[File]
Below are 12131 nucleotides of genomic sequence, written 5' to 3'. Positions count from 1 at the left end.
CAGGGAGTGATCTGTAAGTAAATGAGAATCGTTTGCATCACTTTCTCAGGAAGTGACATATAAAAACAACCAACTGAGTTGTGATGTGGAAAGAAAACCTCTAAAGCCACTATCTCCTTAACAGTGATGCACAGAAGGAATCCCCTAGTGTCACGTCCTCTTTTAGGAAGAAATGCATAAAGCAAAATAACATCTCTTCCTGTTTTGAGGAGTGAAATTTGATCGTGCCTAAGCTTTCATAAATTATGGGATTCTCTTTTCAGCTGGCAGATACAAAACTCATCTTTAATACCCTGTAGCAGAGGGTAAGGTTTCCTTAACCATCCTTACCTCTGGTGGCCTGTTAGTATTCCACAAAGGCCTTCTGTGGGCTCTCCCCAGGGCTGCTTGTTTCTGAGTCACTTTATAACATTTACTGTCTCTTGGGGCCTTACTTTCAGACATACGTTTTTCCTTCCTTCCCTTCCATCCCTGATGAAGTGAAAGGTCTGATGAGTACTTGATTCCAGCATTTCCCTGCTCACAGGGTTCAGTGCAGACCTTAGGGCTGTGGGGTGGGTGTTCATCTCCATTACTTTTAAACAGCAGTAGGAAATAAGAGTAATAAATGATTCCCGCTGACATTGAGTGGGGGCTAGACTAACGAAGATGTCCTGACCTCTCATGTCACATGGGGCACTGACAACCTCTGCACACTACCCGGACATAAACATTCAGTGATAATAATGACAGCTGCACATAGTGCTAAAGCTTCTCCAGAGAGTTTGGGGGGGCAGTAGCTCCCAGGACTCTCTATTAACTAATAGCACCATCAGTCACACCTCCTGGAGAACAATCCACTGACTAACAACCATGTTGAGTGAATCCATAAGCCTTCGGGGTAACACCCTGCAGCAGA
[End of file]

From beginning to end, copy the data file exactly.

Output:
Below are 12131 nucleotides of genomic sequence, written 5' to 3'. Positions count from 1 at the left end.
CAGGGAGTGATCTGTAAGTAAATGAGAATCGTTTGCATCACTTTCTCAGGAAGTGACATATAAAAACAACCAACTGAGTTGTGATGTGGAAAGAAAACCTCTAAAGCCACTATCTCCTTAACAGTGATGCACAGAAGGAATCCCCTAGTGTCACGTCCTCTTTTAGGAAGAAATGCATAAAGCAAAATAACATCTCTTCCTGTTTTGAGGAGTGAAATTTGATCGTGCCTAAGCTTTCATAAATTATGGGATTCTCTTTTCAGCTGGCAGATACAAAACTCATCTTTAATACCCTGTAGCAGAGGGTAAGGTTTCCTTAACCATCCTTACCTCTGGTGGCCTGTTAGTATTCCACAAAGGCCTTCTGTGGGCTCTCCCCAGGGCTGCTTGTTTCTGAGTCACTTTATAACATTTACTGTCTCTTGGGGCCTTACTTTCAGACATACGTTTTTCCTTCCTTCCCTTCCATCCCTGATGAAGTGAAAGGTCTGATGAGTACTTGATTCCAGCATTTCCCTGCTCACAGGGTTCAGTGCAGACCTTAGGGCTGTGGGGTGGGTGTTCATCTCCATTACTTTTAAACAGCAGTAGGAAATAAGAGTAATAAATGATTCCCGCTGACATTGAGTGGGGGCTAGACTAACGAAGATGTCCTGACCTCTCATGTCACATGGGGCACTGACAACCTCTGCACACTACCCGGACATAAACATTCAGTGATAATAATGACAGCTGCACATAGTGCTAAAGCTTCTCCAGAGAGTTTGGGGGGGCAGTAGCTCCCAGGACTCTCTATTAACTAATAGCACCATCAGTCACACCTCCTGGAGAACAATCCACTGACTAACAACCATGTTGAGTGAATCCATAAGCCTTCGGGGTAACACCCTGCAGCAGA